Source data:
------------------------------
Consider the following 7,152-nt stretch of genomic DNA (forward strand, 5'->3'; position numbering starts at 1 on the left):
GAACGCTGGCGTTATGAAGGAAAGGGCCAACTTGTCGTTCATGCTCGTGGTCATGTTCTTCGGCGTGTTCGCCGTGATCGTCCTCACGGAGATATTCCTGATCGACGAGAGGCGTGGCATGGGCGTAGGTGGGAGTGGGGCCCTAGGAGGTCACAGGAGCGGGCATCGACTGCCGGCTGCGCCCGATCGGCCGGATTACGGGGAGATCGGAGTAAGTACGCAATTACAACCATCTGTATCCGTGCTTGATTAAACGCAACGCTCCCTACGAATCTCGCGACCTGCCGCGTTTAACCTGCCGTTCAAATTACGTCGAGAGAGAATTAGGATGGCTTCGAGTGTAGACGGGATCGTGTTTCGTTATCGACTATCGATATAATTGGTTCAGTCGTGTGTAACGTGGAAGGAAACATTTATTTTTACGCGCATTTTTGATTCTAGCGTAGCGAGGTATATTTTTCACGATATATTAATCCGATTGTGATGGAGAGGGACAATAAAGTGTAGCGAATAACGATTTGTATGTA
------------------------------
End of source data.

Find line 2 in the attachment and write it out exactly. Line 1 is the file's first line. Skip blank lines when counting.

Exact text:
GAACGCTGGCGTTATGAAGGAAAGGGCCAACTTGTCGTTCATGCTCGTGGTCATGTTCTTCGGCGTGTTCGCCGTGATCGTCCTCACGGAGATATTCCTGATCGACGAGAGGCGTGGCATGGGCGTAGGTGGGAGTGGGGCCCTAGGAGGTCACAGGAGCGGGCATCGACTGCCGGCTGCGCCCGATCGGCCGGATTACGGGGAGATCGGAGTAAGTACGCAATTACAACCATCTGTATCCGTGCTTGATTAAACGCAACGCTCCCTACGAATCTCGCGACCTGCCGCGTTTAACCTGCCGTTCAAATTACGTCGAGAGAGAATTAGGATGGCTTCGAGTGTAGACGGGATCGTGTTTCGTTATCGACTATCGATATAATTGGTTCAGTCGTGTGTAACGTGGAAGGAAACATTTATTTTTACGCGCATTTTTGATTCTAGCGTAGCGAGGTATATTTTTCACGATATATTAATCCGATTGTGATGGAGAGGGACAATAAAGTGTAGCGAATAACGATTTGTATGTA